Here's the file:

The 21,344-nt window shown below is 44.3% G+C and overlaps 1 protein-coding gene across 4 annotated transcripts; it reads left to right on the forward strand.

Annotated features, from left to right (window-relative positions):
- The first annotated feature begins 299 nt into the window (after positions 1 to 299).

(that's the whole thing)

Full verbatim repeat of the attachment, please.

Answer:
The 21,344-nt window shown below is 44.3% G+C and overlaps 1 protein-coding gene across 4 annotated transcripts; it reads left to right on the forward strand.

Annotated features, from left to right (window-relative positions):
- The first annotated feature begins 299 nt into the window (after positions 1 to 299).